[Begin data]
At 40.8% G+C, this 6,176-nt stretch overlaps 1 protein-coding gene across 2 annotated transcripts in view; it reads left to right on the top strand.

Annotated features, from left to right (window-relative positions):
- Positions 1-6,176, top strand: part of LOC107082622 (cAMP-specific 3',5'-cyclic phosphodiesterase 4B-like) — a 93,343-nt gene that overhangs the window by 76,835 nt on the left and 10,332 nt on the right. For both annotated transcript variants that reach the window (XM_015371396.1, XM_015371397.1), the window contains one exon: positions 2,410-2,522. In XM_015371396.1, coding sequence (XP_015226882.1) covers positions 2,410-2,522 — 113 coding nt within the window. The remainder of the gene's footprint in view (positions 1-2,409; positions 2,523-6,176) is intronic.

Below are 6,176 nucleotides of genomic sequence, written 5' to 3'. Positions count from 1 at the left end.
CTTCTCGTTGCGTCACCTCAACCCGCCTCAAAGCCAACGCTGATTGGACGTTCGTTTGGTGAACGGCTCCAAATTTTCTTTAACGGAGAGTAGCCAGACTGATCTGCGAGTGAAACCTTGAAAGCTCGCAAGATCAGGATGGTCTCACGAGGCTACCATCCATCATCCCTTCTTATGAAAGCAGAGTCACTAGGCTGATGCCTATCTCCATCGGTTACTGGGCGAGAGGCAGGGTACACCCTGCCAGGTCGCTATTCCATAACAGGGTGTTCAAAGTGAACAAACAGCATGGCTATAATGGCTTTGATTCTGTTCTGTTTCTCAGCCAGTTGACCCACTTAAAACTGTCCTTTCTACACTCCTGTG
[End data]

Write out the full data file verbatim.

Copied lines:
At 40.8% G+C, this 6,176-nt stretch overlaps 1 protein-coding gene across 2 annotated transcripts in view; it reads left to right on the top strand.

Annotated features, from left to right (window-relative positions):
- Positions 1-6,176, top strand: part of LOC107082622 (cAMP-specific 3',5'-cyclic phosphodiesterase 4B-like) — a 93,343-nt gene that overhangs the window by 76,835 nt on the left and 10,332 nt on the right. For both annotated transcript variants that reach the window (XM_015371396.1, XM_015371397.1), the window contains one exon: positions 2,410-2,522. In XM_015371396.1, coding sequence (XP_015226882.1) covers positions 2,410-2,522 — 113 coding nt within the window. The remainder of the gene's footprint in view (positions 1-2,409; positions 2,523-6,176) is intronic.

Below are 6,176 nucleotides of genomic sequence, written 5' to 3'. Positions count from 1 at the left end.
CTTCTCGTTGCGTCACCTCAACCCGCCTCAAAGCCAACGCTGATTGGACGTTCGTTTGGTGAACGGCTCCAAATTTTCTTTAACGGAGAGTAGCCAGACTGATCTGCGAGTGAAACCTTGAAAGCTCGCAAGATCAGGATGGTCTCACGAGGCTACCATCCATCATCCCTTCTTATGAAAGCAGAGTCACTAGGCTGATGCCTATCTCCATCGGTTACTGGGCGAGAGGCAGGGTACACCCTGCCAGGTCGCTATTCCATAACAGGGTGTTCAAAGTGAACAAACAGCATGGCTATAATGGCTTTGATTCTGTTCTGTTTCTCAGCCAGTTGACCCACTTAAAACTGTCCTTTCTACACTCCTGTG